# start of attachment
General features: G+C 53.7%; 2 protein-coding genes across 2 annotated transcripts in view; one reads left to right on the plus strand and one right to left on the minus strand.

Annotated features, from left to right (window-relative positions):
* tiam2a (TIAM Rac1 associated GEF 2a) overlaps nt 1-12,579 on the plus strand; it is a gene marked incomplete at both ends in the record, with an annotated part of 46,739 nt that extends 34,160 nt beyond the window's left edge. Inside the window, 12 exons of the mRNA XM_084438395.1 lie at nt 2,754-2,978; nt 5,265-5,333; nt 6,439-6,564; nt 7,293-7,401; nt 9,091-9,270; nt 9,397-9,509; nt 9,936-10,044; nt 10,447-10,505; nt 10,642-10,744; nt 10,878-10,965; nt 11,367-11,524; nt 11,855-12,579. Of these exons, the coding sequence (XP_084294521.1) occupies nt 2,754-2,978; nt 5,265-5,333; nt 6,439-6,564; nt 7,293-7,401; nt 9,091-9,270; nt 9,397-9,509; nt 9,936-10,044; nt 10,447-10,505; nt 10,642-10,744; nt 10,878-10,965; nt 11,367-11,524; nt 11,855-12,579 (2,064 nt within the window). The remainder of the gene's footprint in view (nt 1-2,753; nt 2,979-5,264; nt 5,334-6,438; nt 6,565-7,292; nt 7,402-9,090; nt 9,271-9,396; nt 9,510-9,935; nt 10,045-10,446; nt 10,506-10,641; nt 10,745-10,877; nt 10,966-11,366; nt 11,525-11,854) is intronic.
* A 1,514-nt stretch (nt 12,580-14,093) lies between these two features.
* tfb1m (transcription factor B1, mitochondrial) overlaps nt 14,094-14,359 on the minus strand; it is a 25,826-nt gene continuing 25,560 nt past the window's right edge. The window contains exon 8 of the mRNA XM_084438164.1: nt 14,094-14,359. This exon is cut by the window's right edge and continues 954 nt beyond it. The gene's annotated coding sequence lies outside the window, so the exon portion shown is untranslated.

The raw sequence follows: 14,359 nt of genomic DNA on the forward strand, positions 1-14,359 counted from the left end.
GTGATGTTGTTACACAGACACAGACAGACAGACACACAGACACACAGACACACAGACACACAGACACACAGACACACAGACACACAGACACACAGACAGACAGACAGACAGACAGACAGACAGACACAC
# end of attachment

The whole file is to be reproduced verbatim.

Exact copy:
General features: G+C 53.7%; 2 protein-coding genes across 2 annotated transcripts in view; one reads left to right on the plus strand and one right to left on the minus strand.

Annotated features, from left to right (window-relative positions):
* tiam2a (TIAM Rac1 associated GEF 2a) overlaps nt 1-12,579 on the plus strand; it is a gene marked incomplete at both ends in the record, with an annotated part of 46,739 nt that extends 34,160 nt beyond the window's left edge. Inside the window, 12 exons of the mRNA XM_084438395.1 lie at nt 2,754-2,978; nt 5,265-5,333; nt 6,439-6,564; nt 7,293-7,401; nt 9,091-9,270; nt 9,397-9,509; nt 9,936-10,044; nt 10,447-10,505; nt 10,642-10,744; nt 10,878-10,965; nt 11,367-11,524; nt 11,855-12,579. Of these exons, the coding sequence (XP_084294521.1) occupies nt 2,754-2,978; nt 5,265-5,333; nt 6,439-6,564; nt 7,293-7,401; nt 9,091-9,270; nt 9,397-9,509; nt 9,936-10,044; nt 10,447-10,505; nt 10,642-10,744; nt 10,878-10,965; nt 11,367-11,524; nt 11,855-12,579 (2,064 nt within the window). The remainder of the gene's footprint in view (nt 1-2,753; nt 2,979-5,264; nt 5,334-6,438; nt 6,565-7,292; nt 7,402-9,090; nt 9,271-9,396; nt 9,510-9,935; nt 10,045-10,446; nt 10,506-10,641; nt 10,745-10,877; nt 10,966-11,366; nt 11,525-11,854) is intronic.
* A 1,514-nt stretch (nt 12,580-14,093) lies between these two features.
* tfb1m (transcription factor B1, mitochondrial) overlaps nt 14,094-14,359 on the minus strand; it is a 25,826-nt gene continuing 25,560 nt past the window's right edge. The window contains exon 8 of the mRNA XM_084438164.1: nt 14,094-14,359. This exon is cut by the window's right edge and continues 954 nt beyond it. The gene's annotated coding sequence lies outside the window, so the exon portion shown is untranslated.

The raw sequence follows: 14,359 nt of genomic DNA on the forward strand, positions 1-14,359 counted from the left end.
GTGATGTTGTTACACAGACACAGACAGACAGACACACAGACACACAGACACACAGACACACAGACACACAGACACACAGACACACAGACACACAGACAGACAGACAGACAGACAGACAGACAGACACAC